Jacksonville, FL—Jurors awarded $6.4 million to the family of a Florida smoker who died of emphysema, but handed down a $0 punitive verdict Thursday, one day after finding R.J. Reynolds potentially liable for punitives for its role in the smoker's death. Prentice v. R.J. Reynolds, 2008-CA-000386.Wednesday's $6.4 million compensatory award against Reynolds followed a two-week trial over the 2010 death of John Price, 74, a heavy smoker for decades before his death. Price's family claims Reynolds' participation in a decades-long conspiracy to hide the dangers of smoking, led to Price's nicotine addiction and fatal respiratory disease.
Mogan & Morgan's Keith Mitnik, representing Price's family, requested $10 million in compensatories during Tuesday's closings.
The case is one of thousands of similar Florida lawsuits against the nation’s tobacco companies. The cases arise from a 2006 Florida Supreme Court decision decertifying Engle v. Liggett Group Inc., a class action lawsuit originally filed in 1994. Although the state’s supreme court ruled each plaintiff’s case must be tried individually, it found plaintiffs could rely on certain jury findings in the original verdict, including the determination that tobacco companies had placed a dangerous, addictive product on the market and had hidden the dangers of smoking.
The question of addiction played a central role during the first phase of the trial. During Tuesday's closings, Jones Day's John Walker, representing Reynolds, told jurors evidence showed Price knew smoking was dangerous but did not make a concerted effort to quit in time to avoid his deadly emphysema. "Nothing stopped Mr. Price from quitting smoking when quitting would have avoided his emphysema," Walker said. "And the decision whether to make that attempt or to continue smoking always belongs to the smoker, and Mr. Price simply didn’t try."
Walker said Price acknowledged, in depositions taken prior to his death, that he didn't act on Surgeon General's warnings concerning smoking printed on cigarette packs since the 1960s. "He saw the warning. He said he didn't heed it," Walker said. "He didn't pay attention to it. He just said 'whatever.'"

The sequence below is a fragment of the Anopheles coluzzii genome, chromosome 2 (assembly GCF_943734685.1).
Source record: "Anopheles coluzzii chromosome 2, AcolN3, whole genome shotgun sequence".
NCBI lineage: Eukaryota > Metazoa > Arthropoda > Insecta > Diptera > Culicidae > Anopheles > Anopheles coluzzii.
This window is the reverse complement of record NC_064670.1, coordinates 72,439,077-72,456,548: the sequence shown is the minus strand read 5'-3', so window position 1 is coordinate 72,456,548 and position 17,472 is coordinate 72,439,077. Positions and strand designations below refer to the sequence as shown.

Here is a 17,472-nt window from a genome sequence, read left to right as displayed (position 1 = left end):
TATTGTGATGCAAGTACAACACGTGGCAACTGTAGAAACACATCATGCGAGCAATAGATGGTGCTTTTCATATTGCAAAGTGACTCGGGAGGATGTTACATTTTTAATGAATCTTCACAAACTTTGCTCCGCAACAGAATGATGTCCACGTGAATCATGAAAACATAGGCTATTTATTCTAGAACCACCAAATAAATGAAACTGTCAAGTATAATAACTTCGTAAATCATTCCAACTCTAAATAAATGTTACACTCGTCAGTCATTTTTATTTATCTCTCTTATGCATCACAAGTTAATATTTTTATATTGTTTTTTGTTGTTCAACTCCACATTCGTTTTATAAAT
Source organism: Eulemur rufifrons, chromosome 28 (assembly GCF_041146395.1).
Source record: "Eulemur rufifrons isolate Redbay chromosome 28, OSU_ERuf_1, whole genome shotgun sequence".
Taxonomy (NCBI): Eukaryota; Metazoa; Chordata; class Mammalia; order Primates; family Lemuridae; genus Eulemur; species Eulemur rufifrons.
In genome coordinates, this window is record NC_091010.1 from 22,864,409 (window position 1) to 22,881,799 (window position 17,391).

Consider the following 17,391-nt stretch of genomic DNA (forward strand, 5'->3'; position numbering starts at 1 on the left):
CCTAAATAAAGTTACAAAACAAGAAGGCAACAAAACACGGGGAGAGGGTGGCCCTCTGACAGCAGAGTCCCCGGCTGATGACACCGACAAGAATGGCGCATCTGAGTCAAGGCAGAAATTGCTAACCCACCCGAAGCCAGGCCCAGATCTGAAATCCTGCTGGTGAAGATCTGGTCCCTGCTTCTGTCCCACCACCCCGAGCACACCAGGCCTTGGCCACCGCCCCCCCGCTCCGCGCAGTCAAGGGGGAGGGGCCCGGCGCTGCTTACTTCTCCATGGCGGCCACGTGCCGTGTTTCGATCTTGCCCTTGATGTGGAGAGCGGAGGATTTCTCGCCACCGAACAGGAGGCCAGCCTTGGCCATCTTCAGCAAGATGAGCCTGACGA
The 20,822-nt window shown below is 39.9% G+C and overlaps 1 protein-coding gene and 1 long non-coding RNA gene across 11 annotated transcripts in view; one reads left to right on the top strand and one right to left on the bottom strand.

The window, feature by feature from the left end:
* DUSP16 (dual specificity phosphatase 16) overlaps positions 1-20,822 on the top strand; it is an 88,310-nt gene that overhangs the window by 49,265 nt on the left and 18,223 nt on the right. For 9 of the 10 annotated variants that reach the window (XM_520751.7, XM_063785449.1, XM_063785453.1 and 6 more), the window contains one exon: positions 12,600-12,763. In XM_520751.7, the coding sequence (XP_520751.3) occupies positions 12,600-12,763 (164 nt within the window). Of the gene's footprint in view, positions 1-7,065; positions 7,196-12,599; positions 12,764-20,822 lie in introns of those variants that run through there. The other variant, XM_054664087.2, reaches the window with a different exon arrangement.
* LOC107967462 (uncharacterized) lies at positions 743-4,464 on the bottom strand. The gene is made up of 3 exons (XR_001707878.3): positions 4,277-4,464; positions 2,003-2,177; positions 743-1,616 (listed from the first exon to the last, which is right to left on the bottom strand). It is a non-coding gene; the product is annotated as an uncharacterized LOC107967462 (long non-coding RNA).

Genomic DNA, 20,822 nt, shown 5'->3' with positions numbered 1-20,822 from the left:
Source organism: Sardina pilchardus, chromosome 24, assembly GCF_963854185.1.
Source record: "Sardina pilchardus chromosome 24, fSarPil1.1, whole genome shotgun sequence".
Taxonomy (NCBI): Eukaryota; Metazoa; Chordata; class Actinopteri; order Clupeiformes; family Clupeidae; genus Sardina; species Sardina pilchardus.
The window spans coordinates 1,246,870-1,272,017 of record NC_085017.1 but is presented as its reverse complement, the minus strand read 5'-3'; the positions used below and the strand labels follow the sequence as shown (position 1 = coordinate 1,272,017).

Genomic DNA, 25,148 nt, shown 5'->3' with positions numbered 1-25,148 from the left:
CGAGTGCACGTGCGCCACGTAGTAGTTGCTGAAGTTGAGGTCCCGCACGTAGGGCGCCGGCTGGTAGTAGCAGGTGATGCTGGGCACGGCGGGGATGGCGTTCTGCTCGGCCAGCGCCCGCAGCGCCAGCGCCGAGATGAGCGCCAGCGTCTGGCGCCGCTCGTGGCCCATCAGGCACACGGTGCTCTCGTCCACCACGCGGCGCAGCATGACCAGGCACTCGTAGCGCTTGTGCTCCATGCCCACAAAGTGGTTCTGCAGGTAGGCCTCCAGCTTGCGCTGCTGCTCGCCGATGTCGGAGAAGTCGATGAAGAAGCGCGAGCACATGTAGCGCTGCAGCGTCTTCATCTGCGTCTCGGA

But Mitnik told jurors Price's smoking was fueled by a powerful nicotine addiction that drove him to have three to four cigarettes every hour he was awake. "Nobody gets up first thing in the morning before their feet hardly hit the ground and light up and suck smoke into their lungs and do it again every 15 to 20 minutes every single day. No time off," Mitnik said, arguing the addiction that drove Price's smoking also drove tobacco company profits. "But that’s the way the money really flows," he said, describing Price as a "cigarette company success story."
Mitnik walked jurors through decades of tobacco industry documents plotting the most effective ways to cast doubt on the growing weight of scientific evidence throughout the 20th century concerning smoking's dangers. "The web of deceit was massive and well-funded and extraordinarily planned and brilliantly executed."
The jury's verdict Wednesday, which apportioned 60% of fault to Price and 40% to Reynolds, included a finding that the tobacco company was liable for potential punitives. However, after a one-day second phase, jurors declined to award punitives in the case.
The trial's punitive phase centered on whether Reynolds changes over the last two decades warranted reducing or avoiding punitives against the company for the concealment jurors found caused Price's death.
During Thursday's closings, Keith Mitnik told jurors Reynolds' claims of wholesale changes in their company and the tobacco industry at-large belied the fact that it still sold addictive, dangerous cigarettes. "They say 'We're changed. [Former Reynolds insider] Claude Teague and [those] folks are gone.' It's new faces but the same problem," Mitnik said. "They still have an iron grip on nicotine addiction."
Mitnik requested $19.5 million in punitives, arguing that award would help encourage Reynolds to change its direction. "They acknowledge it's addictive. But that's it and then it's all sugar-coated, downplayed. Anything but acknowledging openly that's the problem," Mitnik said. "Because it is the profit center and the engine that's turbo-charged, and they're clinging to it. And they need a little encouragement."
However, Walker successfully argued sweeping changes in the tobacco industry and Reynolds' internal changes warranted a rejection of punitive damages. Walker highlighted regulatory and industry overhauls, including federal oversight of cigarette manufacture and a sweeping Master Settlement Agreement with states' attorneys general that funded anti-smoking initiatives and restricted tobacco marketing.
Walker also told jurors the industry-funded agencies and programs designed to hide the dangers of smoking were swept away, along with company leadership that had engaged in the scheme. "R.J. Reynolds Tobacco Company. of 2016 is going to be writing the check that you award," Walker said. "Is there anyone there that did any of these things that deserve punishment? No."
Plaintiffs are represented by Morgan & Morgan’s Keith Mitnik.
RJ Reynolds is represented by Jones Day’s John Walker.
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